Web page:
You can't win all the time.
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Apple (NASDAQ: AAPL) has a tremendous track record in terms of interface innovations. Many of the company's major breakthroughs over the past four decades have been built on revolutionary interfaces: the graphical user interface on Mac, click wheel on iPod, and capacitive touchscreens on iOS. But Apple has played it relatively conservatively when it comes to the growing market for hybrids, convertibles, and 2-in-1 devices. There is still no touchscreen Mac, in part due to ergonomic considerations, but Apple has pushed capacitive touch interfaces more aggressively than any company over the past decade.
Hence, the Touch Bar. The Touch Bar that Apple launched last year is something of a compromise. By replacing the old function keys with an OLED touchscreen that can change dynamically based on an app's context -- which was the hugely successful pitch for the original iPhone's lack of buttons -- Apple hoped to bring some Multi-Touch capabilities to its most popular laptop. Well, it might have flopped.
One of these is not like the other. Image source: Apple.
Pros still prefer the old model
OSnews is reporting some new rumors regarding Apple's new Mac Pro that it uncharacteristically preannounced earlier this week. Apple had only said that the new professional desktop would not ship this year, but fell short of saying exactly when it was targeting. Development of a newly designed version only began "a few weeks ago," according to the report. In that case, it may not see the light of day until 2019.
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Perhaps more interesting is why Apple felt compelled to speak out. The company has been facing unprecedented backlash from professional users, both because the Mac Pro is aging poorly and the whole Donglegate controversy. Asking professionals to go out and buy potentially hundreds of dollars' worth of adaptors and dongles just to use their existing creative tools is not only inconsiderate, it's downright mean. According to the report, the order activity spoke for itself:
What made Apple do a 180? Well, after the announcement of the new MacBook Pro with Touch Bar, orders for refurbished "old" MacBook Pros supposedly went through the roof, and after the initial batch of reviews came out, they shot up even higher. This response to the new MacBook Pro with Touch Bar took Apple completely by surprise. Combined with the problems surrounding the LG UltraFine 5K display and the constant negativity from professional Apple users, the company decided to double down on professional users.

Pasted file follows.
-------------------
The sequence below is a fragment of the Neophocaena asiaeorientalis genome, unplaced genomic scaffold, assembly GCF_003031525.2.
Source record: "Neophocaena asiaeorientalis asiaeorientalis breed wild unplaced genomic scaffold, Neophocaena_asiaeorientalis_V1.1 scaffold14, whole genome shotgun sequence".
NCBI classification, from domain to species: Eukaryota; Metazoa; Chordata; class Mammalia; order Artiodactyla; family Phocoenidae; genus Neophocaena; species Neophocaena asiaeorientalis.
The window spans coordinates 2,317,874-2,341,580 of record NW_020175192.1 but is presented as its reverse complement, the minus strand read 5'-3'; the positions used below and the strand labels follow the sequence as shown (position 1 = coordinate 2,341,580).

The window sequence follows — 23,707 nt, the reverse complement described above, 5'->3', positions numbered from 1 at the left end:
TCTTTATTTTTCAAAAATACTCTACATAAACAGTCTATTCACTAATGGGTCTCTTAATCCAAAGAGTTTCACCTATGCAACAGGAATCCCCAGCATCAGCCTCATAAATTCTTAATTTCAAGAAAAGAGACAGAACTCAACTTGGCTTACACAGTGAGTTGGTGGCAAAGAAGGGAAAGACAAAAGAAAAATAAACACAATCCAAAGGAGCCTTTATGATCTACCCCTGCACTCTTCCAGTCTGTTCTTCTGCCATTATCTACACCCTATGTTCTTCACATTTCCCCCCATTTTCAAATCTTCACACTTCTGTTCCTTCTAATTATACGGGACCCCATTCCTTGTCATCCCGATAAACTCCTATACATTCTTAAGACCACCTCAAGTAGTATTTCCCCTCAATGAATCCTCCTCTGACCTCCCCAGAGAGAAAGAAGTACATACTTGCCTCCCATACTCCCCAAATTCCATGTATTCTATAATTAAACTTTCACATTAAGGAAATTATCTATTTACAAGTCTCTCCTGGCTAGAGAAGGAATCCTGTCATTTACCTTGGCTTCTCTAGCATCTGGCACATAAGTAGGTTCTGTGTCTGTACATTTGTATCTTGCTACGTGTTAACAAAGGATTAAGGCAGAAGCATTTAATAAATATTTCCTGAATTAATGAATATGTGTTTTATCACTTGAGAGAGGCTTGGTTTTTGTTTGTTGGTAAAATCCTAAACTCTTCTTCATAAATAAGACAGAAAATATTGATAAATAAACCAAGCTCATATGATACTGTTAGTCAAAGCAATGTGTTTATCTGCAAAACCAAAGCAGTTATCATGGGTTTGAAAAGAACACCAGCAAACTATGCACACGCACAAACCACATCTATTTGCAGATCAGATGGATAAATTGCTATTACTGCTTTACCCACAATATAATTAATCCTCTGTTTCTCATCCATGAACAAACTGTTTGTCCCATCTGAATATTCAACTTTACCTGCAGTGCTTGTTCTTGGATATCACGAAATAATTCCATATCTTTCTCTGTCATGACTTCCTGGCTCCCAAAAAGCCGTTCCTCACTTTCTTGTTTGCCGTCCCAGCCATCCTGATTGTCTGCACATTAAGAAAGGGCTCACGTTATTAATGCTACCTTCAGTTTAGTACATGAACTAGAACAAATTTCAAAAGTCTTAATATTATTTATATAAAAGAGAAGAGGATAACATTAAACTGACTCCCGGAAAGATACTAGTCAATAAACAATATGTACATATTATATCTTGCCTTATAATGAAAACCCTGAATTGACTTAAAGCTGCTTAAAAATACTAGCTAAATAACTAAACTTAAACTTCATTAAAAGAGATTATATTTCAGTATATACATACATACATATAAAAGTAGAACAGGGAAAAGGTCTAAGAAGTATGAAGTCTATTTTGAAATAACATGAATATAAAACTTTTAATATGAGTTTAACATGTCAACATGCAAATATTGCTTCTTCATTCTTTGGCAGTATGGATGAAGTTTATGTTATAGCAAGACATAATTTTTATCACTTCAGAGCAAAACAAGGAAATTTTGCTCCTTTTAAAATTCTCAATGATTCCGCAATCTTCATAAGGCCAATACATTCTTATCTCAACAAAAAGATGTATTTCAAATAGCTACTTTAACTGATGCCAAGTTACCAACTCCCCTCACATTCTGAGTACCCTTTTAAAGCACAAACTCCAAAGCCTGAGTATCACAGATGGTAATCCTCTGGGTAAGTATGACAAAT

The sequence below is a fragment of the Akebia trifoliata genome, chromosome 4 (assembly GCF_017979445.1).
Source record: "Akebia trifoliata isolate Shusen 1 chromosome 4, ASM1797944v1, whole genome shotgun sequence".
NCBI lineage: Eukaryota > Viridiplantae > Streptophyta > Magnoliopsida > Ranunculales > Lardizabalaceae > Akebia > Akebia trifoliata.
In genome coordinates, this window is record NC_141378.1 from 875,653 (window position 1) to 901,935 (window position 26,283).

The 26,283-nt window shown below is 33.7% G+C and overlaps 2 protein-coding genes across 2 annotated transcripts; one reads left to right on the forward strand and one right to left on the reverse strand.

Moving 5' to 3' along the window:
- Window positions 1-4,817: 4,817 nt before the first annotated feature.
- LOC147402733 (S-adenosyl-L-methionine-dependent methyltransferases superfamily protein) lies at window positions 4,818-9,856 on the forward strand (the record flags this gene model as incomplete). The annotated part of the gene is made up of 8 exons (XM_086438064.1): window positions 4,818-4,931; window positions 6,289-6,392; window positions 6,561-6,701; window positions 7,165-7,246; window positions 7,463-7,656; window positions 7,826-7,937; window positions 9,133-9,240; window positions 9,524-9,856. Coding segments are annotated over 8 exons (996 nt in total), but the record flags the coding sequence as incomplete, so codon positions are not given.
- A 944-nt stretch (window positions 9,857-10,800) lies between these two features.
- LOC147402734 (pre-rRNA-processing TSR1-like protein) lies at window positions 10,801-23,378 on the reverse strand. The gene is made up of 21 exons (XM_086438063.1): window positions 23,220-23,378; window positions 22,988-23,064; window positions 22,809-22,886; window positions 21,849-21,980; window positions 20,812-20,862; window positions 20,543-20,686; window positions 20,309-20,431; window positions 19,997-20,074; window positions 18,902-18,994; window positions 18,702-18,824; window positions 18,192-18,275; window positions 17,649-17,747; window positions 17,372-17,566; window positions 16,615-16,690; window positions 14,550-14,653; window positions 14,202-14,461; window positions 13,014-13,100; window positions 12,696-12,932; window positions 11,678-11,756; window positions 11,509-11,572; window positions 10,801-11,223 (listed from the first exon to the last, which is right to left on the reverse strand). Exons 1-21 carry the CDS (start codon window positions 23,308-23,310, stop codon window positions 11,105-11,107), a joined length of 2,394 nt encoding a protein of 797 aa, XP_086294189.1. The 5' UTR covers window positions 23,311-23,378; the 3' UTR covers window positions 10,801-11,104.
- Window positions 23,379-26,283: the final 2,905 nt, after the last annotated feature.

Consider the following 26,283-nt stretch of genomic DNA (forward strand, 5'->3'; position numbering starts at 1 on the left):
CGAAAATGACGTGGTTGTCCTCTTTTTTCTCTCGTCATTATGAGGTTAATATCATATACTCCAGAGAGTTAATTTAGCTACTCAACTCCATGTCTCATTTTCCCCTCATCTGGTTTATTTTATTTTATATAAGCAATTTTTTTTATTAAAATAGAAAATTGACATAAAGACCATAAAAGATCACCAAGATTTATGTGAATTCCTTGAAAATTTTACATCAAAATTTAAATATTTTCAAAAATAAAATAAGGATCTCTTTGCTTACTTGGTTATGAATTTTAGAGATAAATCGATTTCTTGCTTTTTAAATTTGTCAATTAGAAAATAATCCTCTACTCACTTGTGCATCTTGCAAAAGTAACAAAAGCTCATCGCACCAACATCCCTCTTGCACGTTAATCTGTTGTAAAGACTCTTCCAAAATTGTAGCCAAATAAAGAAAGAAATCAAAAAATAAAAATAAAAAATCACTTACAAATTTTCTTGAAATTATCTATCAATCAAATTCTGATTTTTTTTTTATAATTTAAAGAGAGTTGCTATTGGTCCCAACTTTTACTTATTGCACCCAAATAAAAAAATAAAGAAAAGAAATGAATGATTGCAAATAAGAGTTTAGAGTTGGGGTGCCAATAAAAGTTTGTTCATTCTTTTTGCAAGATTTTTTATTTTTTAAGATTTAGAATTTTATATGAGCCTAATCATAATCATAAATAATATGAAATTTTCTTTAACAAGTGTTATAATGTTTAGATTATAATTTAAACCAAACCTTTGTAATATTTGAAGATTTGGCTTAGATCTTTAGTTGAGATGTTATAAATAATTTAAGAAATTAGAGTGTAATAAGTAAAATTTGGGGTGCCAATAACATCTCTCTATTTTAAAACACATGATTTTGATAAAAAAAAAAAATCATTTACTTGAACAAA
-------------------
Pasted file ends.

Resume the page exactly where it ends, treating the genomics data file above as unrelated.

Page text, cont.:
To be fair, professionals are probably more concerned about the need for adaptors than they are about the Touch Bar, but the poor early reception doesn't bode well for Apple's most recent shot at interface innovation.
Touch Bar is underwhelming in its current incarnation
As an Apple loyalist, I purchased one of the new 13-inch MacBook Pros with Touch Bar last year. In the roughly six months since, I can honestly say that it is indeed underwhelming. I actually value the Touch ID sensor more than the Touch Bar itself for the added convenience and security. Relative to traditional function keys, the Touch Bar isn't much of an improvement. In hindsight, it's probably not worth the $300 premium that Apple is asking compared to the non-Touch Bar models.
This is mostly because you have to look down to properly use it since it constantly changes based on what app you're using, and it offers almost no shortcuts that aren't already available through regular keyboard shortcuts or the trackpad. This contrasts with iOS devices, where you're already looking at the touchscreen display, so you know what digital button you're pressing. In fact, we recently had to buy a new professional laptop for my wife, and she specifically opted for the new 13-inch MacBook Pro without the Touch Bar for all of these reasons.
Ultimately, Apple will very likely continue pushing forward with the Touch Bar. This is just the beginning, and it still has potential to be more useful over time if Apple can improve the software. And again, much of the backlash relates to dongles, which may not apply to everyone.
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Evan Niu, CFA owns shares of Apple. The Motley Fool owns shares of and recommends Apple. The Motley Fool has the following options: long January 2018 $90 calls on Apple and short January 2018 $95 calls on Apple. The Motley Fool has a disclosure policy.